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Success! Taraja from Tanzania raised $935 to fund clubfoot surgery so that she can walk and start school.

Taraja
100%
  • $935 raised, $0 to go
$935
raised
$0
to go
Fully funded
Taraja's treatment was fully funded on October 23, 2021.

Photo of Taraja post-operation

January 7, 2022

Taraja underwent clubfoot surgery so that she can walk and start school.

We just heard from our medical partner that Taraja’s clubfoot treatment of manipulation and casting is going on well and she is currently on her second cast change. She will have a final surgery to fully correct her feet once she is through with manipulation and casting. Through this treatment Taraja will no longer have difficulty in walking and will be able to wear shoes like any other child.

Taraja’s mother shared, “We are all looking forward to seeing our daughter walking like other normal children. Thank you very much.”

We just heard from our medical partner that Taraja’s clubfoot treatment of manipulation and casting is going on well and she is currently on...

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October 7, 2021

Taraja is a charming five-year-old girl from Southwestern Tanzania and the oldest child in her family. Taraja has not started school yet, but her parents hope that once her condition is treated, she can enroll in kindergarten. Taraja’s parents grow maize, vegetables, and sorghum for a living. They get most of their food from their farm and her father also takes casual laboring jobs, like working on other peoples’ farms and carrying luggage, to supplement the family’s income.

Taraja has clubfoot of both feet. Clubfoot is a condition in which the foot is twisted out of shape causing difficulty walking and even wearing shoes.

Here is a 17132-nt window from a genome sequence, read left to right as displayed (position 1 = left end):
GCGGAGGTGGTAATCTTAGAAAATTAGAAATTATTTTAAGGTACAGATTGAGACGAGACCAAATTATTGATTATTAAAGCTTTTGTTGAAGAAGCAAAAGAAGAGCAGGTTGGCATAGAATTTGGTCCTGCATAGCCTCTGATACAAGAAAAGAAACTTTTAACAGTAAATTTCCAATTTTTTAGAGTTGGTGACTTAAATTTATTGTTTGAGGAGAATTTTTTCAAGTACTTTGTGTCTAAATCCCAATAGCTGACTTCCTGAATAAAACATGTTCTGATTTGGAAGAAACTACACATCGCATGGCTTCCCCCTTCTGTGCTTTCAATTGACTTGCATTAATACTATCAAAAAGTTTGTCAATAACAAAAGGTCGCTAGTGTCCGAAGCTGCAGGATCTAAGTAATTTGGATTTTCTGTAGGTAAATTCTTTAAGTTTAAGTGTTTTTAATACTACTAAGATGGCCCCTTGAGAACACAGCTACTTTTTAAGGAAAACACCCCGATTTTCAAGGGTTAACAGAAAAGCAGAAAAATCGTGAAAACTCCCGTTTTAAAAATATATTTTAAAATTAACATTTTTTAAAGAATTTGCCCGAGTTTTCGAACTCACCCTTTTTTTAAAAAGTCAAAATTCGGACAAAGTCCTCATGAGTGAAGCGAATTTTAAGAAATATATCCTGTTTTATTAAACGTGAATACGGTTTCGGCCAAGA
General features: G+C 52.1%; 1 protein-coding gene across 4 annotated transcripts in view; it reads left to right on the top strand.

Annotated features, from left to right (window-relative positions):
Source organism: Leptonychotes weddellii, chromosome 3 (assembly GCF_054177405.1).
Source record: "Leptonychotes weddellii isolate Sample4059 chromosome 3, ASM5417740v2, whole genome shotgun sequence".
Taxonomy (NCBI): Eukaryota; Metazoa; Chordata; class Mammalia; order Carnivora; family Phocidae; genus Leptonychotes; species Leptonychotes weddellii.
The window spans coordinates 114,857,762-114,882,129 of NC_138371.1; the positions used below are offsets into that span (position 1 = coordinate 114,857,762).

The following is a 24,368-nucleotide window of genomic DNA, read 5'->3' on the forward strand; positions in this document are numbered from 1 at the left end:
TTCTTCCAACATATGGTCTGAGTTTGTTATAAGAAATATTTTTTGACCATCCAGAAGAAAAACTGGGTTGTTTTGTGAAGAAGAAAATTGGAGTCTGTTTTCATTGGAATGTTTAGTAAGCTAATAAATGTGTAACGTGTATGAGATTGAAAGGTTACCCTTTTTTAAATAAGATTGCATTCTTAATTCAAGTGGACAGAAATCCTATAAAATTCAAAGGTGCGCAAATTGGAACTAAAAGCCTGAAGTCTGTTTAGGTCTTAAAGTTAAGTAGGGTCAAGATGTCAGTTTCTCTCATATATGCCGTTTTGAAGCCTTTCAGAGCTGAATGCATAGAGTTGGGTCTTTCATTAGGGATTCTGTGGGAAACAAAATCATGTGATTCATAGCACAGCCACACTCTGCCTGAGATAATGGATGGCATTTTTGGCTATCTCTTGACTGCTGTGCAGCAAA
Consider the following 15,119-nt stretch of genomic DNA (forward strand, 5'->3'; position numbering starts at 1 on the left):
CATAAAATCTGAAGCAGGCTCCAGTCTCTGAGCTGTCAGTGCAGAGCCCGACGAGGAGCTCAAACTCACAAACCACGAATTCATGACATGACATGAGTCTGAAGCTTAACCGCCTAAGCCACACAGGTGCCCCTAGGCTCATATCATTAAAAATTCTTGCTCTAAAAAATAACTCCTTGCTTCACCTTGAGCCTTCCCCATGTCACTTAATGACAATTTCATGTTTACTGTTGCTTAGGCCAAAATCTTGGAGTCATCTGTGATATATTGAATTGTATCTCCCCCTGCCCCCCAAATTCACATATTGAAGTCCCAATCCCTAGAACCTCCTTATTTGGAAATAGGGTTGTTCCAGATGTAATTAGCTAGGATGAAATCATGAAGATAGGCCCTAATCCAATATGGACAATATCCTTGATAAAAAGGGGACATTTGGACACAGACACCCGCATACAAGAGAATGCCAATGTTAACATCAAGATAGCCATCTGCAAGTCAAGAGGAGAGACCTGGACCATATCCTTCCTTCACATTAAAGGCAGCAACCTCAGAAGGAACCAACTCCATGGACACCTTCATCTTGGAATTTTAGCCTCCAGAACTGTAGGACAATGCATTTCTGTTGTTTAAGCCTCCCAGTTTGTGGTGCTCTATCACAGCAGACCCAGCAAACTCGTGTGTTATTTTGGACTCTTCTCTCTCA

Fortunately, our medical partner, African Mission Healthcare (AMH), is helping Taraja receive treatment. On October 8th, Taraja will undergo clubfoot repair surgery at AMH’s care center. After treatment, she will be able to walk easily and wear shoes. Now, AMH is requesting $935 to fund Taraja’s procedure and care.

Taraja’s mother shared, “it was very strange to see our daughter’s feet in this position. We tried to find treatment for her but we were advised to go to a big hospital, something we couldn’t afford to do. Please help us if it’s possible.”

Taraja is a charming five-year-old girl from Southwestern Tanzania and the oldest child in her family. Taraja has not started school yet, bu...

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Taraja's Timeline

  • October 7, 2021
    PROFILE SUBMITTED

    Taraja was submitted by Joan Kadagaya, Curative Medical Support Program-Partner Representative at African Mission Healthcare.

  • October 7, 2021
    TREATMENT OCCURRED

    Taraja received treatment at Arusha Lutheran Medical Centre (ALMC) in Tanzania. Medical partners often provide care to patients accepted by Watsi before those patients are fully funded, operating under the guarantee that the cost of care will be paid for by donors.